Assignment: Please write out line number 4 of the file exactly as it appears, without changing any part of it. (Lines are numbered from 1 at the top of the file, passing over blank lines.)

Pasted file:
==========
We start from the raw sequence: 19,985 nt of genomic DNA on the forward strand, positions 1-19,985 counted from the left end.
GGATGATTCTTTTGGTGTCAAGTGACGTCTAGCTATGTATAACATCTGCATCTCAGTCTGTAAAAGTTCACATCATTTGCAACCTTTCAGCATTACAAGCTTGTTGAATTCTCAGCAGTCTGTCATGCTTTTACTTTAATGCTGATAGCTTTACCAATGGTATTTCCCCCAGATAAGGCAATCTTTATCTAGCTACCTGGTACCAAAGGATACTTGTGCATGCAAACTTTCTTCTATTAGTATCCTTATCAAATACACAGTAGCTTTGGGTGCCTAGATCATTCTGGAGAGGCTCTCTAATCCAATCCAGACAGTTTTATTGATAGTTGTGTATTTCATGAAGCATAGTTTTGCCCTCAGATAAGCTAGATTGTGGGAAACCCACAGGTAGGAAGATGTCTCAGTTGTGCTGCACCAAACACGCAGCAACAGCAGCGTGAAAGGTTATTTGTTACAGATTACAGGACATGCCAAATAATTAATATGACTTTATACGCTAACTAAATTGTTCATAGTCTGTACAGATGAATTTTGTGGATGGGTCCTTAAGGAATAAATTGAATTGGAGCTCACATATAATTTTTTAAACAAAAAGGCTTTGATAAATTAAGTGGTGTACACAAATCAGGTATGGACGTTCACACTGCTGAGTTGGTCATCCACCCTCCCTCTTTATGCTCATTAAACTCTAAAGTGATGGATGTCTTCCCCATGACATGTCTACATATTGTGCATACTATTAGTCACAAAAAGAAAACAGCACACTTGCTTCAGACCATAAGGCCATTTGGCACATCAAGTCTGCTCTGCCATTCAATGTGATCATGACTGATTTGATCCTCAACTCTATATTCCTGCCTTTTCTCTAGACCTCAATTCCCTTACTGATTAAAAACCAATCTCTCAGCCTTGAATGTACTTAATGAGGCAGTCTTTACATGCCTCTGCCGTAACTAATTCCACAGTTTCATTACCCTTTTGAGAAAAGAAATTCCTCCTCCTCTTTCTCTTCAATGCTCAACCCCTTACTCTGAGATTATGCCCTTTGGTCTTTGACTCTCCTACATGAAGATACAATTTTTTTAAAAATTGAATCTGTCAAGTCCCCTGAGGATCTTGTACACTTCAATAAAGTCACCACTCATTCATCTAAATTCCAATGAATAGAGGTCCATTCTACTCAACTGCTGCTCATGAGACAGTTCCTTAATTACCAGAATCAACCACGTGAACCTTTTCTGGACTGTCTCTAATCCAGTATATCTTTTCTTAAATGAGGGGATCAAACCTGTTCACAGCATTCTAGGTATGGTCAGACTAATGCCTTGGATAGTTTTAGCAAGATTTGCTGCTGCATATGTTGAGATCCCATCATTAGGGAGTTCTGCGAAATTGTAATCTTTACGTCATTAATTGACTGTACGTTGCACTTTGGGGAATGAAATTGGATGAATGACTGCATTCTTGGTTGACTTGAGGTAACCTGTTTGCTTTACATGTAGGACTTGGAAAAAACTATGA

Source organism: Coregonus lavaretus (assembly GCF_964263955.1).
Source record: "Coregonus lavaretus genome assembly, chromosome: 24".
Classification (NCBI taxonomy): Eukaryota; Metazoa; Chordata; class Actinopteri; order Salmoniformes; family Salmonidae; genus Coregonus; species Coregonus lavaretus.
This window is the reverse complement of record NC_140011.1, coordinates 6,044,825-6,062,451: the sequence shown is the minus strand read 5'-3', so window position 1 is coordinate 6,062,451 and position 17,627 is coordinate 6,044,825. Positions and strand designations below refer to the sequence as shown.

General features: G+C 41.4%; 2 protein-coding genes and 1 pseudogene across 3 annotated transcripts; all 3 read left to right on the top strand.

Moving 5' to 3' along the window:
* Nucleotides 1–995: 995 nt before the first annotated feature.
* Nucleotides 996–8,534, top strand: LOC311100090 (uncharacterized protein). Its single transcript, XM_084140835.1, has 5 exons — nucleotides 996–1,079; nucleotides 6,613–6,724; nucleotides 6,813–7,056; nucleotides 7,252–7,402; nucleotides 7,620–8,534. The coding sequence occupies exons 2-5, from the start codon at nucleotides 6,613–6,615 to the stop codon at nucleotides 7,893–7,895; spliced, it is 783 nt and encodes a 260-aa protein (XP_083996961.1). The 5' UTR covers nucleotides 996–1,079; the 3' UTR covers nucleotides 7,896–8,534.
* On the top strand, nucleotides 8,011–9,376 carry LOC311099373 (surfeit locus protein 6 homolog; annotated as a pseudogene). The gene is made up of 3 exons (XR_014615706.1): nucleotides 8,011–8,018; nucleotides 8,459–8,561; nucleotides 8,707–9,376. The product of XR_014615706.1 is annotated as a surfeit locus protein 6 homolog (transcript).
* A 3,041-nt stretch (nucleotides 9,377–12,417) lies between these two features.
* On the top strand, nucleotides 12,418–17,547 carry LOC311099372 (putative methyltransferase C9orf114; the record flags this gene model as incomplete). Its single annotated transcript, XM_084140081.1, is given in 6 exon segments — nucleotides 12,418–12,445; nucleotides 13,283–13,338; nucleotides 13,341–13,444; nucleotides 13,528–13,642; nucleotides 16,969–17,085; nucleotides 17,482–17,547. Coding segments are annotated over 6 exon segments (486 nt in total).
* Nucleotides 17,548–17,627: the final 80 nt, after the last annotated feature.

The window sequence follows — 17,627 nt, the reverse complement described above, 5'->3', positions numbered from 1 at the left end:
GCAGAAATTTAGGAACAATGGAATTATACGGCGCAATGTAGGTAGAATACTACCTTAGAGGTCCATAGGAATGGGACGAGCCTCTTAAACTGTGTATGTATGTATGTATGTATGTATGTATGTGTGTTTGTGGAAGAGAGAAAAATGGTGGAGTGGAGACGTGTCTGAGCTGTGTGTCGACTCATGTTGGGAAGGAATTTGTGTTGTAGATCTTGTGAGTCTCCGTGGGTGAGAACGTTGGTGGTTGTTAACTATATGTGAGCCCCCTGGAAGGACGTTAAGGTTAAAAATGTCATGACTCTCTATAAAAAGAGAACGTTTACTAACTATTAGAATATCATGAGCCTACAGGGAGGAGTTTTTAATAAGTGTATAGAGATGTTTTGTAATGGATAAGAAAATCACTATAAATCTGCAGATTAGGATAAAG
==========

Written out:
Source record: "Coregonus lavaretus genome assembly, chromosome: 24".